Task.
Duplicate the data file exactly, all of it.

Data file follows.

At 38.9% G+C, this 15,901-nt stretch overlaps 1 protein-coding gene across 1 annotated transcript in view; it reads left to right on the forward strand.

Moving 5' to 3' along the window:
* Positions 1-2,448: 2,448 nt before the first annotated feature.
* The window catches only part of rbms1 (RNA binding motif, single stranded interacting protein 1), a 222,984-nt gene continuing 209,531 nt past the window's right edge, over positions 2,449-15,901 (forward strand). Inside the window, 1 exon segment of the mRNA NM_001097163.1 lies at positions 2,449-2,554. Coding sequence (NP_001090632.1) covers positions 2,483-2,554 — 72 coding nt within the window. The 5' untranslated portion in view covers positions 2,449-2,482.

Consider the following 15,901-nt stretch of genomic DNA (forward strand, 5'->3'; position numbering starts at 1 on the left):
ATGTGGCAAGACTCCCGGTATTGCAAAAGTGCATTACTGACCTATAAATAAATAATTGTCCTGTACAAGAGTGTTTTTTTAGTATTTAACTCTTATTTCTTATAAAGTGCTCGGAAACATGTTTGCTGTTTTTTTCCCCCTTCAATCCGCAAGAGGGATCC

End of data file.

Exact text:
At 38.9% G+C, this 15,901-nt stretch overlaps 1 protein-coding gene across 1 annotated transcript in view; it reads left to right on the forward strand.

Moving 5' to 3' along the window:
* Positions 1-2,448: 2,448 nt before the first annotated feature.
* The window catches only part of rbms1 (RNA binding motif, single stranded interacting protein 1), a 222,984-nt gene continuing 209,531 nt past the window's right edge, over positions 2,449-15,901 (forward strand). Inside the window, 1 exon segment of the mRNA NM_001097163.1 lies at positions 2,449-2,554. Coding sequence (NP_001090632.1) covers positions 2,483-2,554 — 72 coding nt within the window. The 5' untranslated portion in view covers positions 2,449-2,482.

Consider the following 15,901-nt stretch of genomic DNA (forward strand, 5'->3'; position numbering starts at 1 on the left):
ATGTGGCAAGACTCCCGGTATTGCAAAAGTGCATTACTGACCTATAAATAAATAATTGTCCTGTACAAGAGTGTTTTTTTAGTATTTAACTCTTATTTCTTATAAAGTGCTCGGAAACATGTTTGCTGTTTTTTTCCCCCTTCAATCCGCAAGAGGGATCC